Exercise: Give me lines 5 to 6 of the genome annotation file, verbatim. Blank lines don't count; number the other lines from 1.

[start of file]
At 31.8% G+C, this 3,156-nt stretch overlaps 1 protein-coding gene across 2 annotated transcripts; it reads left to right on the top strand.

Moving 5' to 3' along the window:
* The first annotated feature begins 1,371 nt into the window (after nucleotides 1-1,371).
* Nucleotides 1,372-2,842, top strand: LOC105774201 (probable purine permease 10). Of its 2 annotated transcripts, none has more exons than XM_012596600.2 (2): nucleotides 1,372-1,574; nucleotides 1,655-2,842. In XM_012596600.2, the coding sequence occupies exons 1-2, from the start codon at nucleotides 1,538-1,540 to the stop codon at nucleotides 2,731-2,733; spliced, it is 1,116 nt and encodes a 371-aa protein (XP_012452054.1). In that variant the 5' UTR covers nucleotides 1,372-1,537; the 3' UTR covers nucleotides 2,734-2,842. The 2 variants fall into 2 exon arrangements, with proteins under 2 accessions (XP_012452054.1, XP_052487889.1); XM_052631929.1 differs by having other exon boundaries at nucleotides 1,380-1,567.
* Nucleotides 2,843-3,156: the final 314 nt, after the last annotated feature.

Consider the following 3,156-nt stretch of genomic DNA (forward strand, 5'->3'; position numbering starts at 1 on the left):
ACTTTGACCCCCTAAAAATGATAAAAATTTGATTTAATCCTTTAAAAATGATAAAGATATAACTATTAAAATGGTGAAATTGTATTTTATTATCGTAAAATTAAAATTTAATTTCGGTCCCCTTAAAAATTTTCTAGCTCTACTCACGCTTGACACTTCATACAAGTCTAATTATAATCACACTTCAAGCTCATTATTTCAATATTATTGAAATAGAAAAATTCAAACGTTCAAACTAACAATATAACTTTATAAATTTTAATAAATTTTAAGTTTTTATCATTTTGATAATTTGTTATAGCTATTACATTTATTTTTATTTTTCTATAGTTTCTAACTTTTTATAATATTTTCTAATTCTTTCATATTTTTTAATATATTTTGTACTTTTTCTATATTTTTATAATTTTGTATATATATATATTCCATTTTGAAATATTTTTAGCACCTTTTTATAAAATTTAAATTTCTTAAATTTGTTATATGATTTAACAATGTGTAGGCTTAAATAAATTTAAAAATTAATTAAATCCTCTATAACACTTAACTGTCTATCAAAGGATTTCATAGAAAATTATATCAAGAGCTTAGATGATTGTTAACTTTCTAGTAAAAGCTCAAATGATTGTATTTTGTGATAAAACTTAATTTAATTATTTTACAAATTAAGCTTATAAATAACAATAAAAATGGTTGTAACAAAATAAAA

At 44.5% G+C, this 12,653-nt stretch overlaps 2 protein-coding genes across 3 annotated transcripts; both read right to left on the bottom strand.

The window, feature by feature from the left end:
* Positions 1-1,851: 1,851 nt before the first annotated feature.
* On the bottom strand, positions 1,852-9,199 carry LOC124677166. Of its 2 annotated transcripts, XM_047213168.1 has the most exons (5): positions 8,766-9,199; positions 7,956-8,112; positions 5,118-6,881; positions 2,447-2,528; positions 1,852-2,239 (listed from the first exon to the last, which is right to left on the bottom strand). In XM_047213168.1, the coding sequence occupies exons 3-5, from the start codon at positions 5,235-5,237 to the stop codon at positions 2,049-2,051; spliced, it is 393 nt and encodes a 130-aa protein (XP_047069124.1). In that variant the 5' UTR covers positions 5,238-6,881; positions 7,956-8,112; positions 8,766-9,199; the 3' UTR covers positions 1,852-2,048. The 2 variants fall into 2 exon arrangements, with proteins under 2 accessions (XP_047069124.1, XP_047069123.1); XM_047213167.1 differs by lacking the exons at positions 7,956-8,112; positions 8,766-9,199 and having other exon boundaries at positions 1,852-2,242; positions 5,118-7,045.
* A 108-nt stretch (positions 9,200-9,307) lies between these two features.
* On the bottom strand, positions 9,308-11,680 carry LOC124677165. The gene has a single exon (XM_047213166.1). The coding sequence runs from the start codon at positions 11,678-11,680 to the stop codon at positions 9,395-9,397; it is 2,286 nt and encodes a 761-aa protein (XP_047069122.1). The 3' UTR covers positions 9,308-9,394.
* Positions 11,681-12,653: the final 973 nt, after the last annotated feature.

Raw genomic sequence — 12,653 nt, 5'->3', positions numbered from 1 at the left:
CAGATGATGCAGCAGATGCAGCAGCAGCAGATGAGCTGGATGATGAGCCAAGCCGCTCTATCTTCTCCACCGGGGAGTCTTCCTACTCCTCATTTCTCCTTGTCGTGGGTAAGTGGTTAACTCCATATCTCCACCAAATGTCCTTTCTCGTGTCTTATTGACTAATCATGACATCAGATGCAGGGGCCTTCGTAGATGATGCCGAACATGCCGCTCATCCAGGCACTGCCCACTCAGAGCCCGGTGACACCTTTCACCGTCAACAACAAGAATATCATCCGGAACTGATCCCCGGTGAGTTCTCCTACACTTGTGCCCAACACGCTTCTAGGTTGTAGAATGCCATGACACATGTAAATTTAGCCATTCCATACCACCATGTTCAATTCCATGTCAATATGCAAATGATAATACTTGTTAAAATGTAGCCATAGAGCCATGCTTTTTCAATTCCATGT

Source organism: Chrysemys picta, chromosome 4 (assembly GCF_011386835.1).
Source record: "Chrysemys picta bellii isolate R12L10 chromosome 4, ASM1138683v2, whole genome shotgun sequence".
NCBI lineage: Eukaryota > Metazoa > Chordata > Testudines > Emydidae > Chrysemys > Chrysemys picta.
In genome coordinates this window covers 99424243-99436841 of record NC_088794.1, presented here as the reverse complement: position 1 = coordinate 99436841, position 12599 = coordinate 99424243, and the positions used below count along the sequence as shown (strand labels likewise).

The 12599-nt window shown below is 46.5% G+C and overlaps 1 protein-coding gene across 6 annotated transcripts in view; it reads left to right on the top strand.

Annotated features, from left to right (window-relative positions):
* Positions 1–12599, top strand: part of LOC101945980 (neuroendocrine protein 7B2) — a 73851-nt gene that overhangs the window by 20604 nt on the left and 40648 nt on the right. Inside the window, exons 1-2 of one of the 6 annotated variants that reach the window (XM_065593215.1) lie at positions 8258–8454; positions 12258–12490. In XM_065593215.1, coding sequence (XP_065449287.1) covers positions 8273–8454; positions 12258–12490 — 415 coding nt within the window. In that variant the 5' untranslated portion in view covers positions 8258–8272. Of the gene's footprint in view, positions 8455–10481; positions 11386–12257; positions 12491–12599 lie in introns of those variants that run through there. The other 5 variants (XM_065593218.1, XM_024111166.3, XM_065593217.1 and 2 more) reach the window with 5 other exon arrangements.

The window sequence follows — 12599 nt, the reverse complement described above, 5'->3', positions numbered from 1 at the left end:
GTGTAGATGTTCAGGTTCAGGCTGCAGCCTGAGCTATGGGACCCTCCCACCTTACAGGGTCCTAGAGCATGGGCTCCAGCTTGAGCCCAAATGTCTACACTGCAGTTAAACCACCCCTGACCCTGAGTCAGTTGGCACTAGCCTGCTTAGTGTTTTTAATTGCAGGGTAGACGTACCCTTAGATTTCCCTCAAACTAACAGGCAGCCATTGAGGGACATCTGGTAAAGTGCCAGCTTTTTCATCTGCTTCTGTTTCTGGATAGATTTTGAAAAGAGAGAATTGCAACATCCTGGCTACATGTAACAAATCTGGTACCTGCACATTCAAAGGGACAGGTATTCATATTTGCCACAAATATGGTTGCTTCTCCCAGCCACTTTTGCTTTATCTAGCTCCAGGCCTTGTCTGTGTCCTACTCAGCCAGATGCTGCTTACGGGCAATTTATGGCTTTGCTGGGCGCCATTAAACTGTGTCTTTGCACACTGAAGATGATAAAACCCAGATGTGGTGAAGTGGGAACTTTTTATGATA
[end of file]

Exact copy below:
* Nucleotides 2,843-3,156: the final 314 nt, after the last annotated feature.

Consider the following 3,156-nt stretch of genomic DNA (forward strand, 5'->3'; position numbering starts at 1 on the left):